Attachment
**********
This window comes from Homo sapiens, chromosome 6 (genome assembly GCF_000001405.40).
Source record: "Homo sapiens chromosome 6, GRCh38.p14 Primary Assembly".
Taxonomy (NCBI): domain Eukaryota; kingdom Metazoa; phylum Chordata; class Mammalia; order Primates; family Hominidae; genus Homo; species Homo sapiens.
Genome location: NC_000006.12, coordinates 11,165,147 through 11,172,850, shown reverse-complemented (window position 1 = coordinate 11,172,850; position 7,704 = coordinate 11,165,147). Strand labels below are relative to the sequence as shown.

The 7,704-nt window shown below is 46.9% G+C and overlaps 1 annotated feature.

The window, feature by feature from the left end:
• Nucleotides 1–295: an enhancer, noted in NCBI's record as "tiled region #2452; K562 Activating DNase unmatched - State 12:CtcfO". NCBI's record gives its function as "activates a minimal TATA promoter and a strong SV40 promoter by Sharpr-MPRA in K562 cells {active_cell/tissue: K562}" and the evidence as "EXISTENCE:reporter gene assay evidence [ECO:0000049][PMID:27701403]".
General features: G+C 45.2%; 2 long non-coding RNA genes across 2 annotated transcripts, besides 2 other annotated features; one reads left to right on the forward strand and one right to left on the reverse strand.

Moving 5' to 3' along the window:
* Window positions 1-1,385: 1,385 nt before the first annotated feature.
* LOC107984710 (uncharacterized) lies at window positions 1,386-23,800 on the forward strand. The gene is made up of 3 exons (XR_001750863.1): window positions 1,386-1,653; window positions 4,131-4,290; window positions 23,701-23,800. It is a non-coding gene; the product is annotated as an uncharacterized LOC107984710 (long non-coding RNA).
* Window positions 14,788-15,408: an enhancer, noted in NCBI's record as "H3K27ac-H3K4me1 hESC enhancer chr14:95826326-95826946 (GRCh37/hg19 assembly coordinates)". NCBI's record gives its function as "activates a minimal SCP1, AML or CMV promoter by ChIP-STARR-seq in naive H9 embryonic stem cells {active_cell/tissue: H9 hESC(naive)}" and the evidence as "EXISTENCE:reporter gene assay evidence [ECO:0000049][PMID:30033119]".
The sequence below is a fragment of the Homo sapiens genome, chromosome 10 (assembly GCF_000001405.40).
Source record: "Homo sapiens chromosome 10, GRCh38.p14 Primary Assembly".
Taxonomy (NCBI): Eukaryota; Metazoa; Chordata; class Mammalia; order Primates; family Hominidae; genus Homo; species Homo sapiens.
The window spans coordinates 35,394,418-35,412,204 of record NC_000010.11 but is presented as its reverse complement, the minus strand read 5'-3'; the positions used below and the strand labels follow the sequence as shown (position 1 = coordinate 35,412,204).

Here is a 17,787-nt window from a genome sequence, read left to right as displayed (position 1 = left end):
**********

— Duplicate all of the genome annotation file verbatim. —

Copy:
This window comes from Homo sapiens, chromosome 6 (genome assembly GCF_000001405.40).
Source record: "Homo sapiens chromosome 6, GRCh38.p14 Primary Assembly".
Taxonomy (NCBI): domain Eukaryota; kingdom Metazoa; phylum Chordata; class Mammalia; order Primates; family Hominidae; genus Homo; species Homo sapiens.
Genome location: NC_000006.12, coordinates 11,165,147 through 11,172,850, shown reverse-complemented (window position 1 = coordinate 11,172,850; position 7,704 = coordinate 11,165,147). Strand labels below are relative to the sequence as shown.

The 7,704-nt window shown below is 46.9% G+C and overlaps 1 annotated feature.

The window, feature by feature from the left end:
• Nucleotides 1–295: an enhancer, noted in NCBI's record as "tiled region #2452; K562 Activating DNase unmatched - State 12:CtcfO". NCBI's record gives its function as "activates a minimal TATA promoter and a strong SV40 promoter by Sharpr-MPRA in K562 cells {active_cell/tissue: K562}" and the evidence as "EXISTENCE:reporter gene assay evidence [ECO:0000049][PMID:27701403]".
General features: G+C 45.2%; 2 long non-coding RNA genes across 2 annotated transcripts, besides 2 other annotated features; one reads left to right on the forward strand and one right to left on the reverse strand.

Moving 5' to 3' along the window:
* Window positions 1-1,385: 1,385 nt before the first annotated feature.
* LOC107984710 (uncharacterized) lies at window positions 1,386-23,800 on the forward strand. The gene is made up of 3 exons (XR_001750863.1): window positions 1,386-1,653; window positions 4,131-4,290; window positions 23,701-23,800. It is a non-coding gene; the product is annotated as an uncharacterized LOC107984710 (long non-coding RNA).
* Window positions 14,788-15,408: an enhancer, noted in NCBI's record as "H3K27ac-H3K4me1 hESC enhancer chr14:95826326-95826946 (GRCh37/hg19 assembly coordinates)". NCBI's record gives its function as "activates a minimal SCP1, AML or CMV promoter by ChIP-STARR-seq in naive H9 embryonic stem cells {active_cell/tissue: H9 hESC(naive)}" and the evidence as "EXISTENCE:reporter gene assay evidence [ECO:0000049][PMID:30033119]".
The sequence below is a fragment of the Homo sapiens genome, chromosome 10 (assembly GCF_000001405.40).
Source record: "Homo sapiens chromosome 10, GRCh38.p14 Primary Assembly".
Taxonomy (NCBI): Eukaryota; Metazoa; Chordata; class Mammalia; order Primates; family Hominidae; genus Homo; species Homo sapiens.
The window spans coordinates 35,394,418-35,412,204 of record NC_000010.11 but is presented as its reverse complement, the minus strand read 5'-3'; the positions used below and the strand labels follow the sequence as shown (position 1 = coordinate 35,412,204).

Here is a 17,787-nt window from a genome sequence, read left to right as displayed (position 1 = left end):